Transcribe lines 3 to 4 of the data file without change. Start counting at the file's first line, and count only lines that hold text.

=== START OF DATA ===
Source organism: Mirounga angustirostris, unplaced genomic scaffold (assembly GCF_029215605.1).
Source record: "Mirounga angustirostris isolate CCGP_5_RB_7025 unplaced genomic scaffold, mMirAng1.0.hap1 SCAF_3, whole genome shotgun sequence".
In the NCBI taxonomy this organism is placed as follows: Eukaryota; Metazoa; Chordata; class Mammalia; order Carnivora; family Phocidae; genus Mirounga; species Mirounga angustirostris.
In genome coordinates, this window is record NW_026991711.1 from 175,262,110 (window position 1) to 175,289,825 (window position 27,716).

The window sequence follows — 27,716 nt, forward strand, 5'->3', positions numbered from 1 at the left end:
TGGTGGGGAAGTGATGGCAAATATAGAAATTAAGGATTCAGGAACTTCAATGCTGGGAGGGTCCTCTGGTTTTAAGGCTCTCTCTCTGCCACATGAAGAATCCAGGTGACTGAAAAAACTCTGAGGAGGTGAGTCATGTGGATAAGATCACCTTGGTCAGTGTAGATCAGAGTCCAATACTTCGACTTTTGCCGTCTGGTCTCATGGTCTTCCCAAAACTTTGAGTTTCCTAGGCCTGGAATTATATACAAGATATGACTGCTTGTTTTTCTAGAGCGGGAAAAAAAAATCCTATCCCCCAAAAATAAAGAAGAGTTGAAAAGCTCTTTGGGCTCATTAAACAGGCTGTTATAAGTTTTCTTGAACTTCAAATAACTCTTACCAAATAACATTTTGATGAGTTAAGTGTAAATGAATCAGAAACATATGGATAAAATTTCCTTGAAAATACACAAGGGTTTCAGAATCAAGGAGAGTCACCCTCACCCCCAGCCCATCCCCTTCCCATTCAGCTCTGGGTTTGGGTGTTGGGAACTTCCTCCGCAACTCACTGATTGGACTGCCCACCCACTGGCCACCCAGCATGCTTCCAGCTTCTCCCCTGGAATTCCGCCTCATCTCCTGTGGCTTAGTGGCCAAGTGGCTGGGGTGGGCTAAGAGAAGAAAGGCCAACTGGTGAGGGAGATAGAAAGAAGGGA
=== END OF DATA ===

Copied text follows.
In the NCBI taxonomy this organism is placed as follows: Eukaryota; Metazoa; Chordata; class Mammalia; order Carnivora; family Phocidae; genus Mirounga; species Mirounga angustirostris.
In genome coordinates, this window is record NW_026991711.1 from 175,262,110 (window position 1) to 175,289,825 (window position 27,716).